Imagine zipping above the sidewalk crowds in a personal transporter pod suspended from a two foot wide cable propelled by a magnetic field. It’s not as far-fetched as you may think. A California startup called Unimodal is building what it calls the SkyTran system–a series of two-person pods that move eight to fifteen feet above people on the ground. Unlike traditional Maglev trains that run on electromagnets, SkyTran will use permanent coil-wrapped magnets.
At first, Unimodal envisions the pods, which move from 10 to 100 miles per hour, toting around passengers on high-traffic routes. For example, SkyTran could take people from the airport to a downtown city center or link regional airports in a network. Eventually, SkyTran could be installed on regular utility poles and connect individual homes and businesses in what Unimodal calls a “physical instantiation of the Internet”–i.e. moving packets on interconnected pipes.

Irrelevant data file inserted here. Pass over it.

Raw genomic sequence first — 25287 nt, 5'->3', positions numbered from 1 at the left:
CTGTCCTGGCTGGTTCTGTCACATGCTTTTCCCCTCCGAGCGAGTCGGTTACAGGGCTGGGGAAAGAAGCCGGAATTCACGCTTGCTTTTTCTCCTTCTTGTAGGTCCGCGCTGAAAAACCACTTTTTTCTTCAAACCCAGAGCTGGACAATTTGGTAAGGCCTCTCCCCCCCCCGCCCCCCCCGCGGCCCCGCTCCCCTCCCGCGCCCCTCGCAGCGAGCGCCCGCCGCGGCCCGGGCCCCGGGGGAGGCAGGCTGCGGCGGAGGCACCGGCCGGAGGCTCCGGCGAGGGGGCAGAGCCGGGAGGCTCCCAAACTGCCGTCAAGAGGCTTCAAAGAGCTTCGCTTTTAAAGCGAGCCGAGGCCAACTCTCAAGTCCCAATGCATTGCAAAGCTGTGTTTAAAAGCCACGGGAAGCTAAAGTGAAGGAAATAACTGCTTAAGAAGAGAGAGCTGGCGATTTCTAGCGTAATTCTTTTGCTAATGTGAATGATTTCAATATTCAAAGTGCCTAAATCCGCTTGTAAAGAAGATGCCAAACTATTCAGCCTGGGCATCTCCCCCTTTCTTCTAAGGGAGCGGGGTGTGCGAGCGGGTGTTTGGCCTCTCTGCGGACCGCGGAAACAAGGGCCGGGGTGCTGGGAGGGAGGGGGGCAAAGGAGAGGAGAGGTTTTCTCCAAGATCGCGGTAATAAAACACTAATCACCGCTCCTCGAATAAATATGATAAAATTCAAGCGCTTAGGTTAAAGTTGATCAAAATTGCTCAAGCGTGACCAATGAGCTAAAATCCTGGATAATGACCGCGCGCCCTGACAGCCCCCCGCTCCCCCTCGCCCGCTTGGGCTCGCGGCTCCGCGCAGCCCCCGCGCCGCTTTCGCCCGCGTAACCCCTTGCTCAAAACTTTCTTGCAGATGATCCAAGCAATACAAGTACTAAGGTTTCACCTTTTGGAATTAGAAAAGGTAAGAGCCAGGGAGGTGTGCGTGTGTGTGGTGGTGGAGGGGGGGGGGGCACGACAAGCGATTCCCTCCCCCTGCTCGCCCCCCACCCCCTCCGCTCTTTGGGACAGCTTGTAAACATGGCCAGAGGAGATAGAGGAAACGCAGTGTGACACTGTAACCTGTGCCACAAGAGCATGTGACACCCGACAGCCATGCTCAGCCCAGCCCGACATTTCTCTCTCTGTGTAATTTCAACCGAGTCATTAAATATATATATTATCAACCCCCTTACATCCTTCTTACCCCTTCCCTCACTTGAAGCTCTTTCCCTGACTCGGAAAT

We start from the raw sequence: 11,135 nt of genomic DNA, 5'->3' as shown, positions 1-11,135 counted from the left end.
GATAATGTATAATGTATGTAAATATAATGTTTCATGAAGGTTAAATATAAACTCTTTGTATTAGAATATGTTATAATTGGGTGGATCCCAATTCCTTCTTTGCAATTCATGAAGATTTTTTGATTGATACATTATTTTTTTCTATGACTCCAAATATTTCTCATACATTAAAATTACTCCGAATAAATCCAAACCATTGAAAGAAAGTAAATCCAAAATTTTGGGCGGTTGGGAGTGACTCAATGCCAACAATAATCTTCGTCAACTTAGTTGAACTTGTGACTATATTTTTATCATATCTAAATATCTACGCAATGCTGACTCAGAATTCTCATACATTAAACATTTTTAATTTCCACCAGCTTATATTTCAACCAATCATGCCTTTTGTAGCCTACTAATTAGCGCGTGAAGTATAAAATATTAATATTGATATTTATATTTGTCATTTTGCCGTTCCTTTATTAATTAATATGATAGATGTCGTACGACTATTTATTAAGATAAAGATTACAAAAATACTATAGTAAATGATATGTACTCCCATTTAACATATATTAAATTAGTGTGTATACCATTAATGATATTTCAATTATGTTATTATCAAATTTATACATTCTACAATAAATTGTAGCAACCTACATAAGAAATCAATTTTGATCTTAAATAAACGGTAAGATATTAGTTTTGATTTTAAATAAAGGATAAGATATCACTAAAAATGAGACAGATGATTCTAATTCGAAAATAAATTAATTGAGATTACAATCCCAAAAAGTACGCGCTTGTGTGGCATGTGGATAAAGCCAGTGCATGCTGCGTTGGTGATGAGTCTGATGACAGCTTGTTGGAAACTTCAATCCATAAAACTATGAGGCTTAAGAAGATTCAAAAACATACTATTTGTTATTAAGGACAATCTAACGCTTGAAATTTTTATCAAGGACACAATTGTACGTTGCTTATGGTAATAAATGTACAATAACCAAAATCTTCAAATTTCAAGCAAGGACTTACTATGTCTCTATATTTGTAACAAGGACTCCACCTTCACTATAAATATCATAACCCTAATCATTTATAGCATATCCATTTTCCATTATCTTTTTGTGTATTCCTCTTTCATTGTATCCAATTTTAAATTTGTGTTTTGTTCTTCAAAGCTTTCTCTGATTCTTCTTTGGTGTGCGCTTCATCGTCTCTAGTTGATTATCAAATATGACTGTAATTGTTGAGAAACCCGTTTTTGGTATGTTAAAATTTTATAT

Such a system doesn’t come cheap. Unimodal estimates it could cost $10 million a mile, including cables, poles, stations, and cars. That’s cheaper than both freeways and light rail, but with most cities already struggling for cash and the government focusing on a country-wide light rail network, what are the chances that an entirely new transportation system will be put into place?
Still, Unimodal is pushing ahead with a prototype, and the company hopes to have a working model in 18 months on a 1,000-foot loop in Mountain View, California. If the government can gin up the money for it, SkyTran could be a way for people who can’t afford electric vehicles to move around quickly and efficiently in a clean energy-powered system.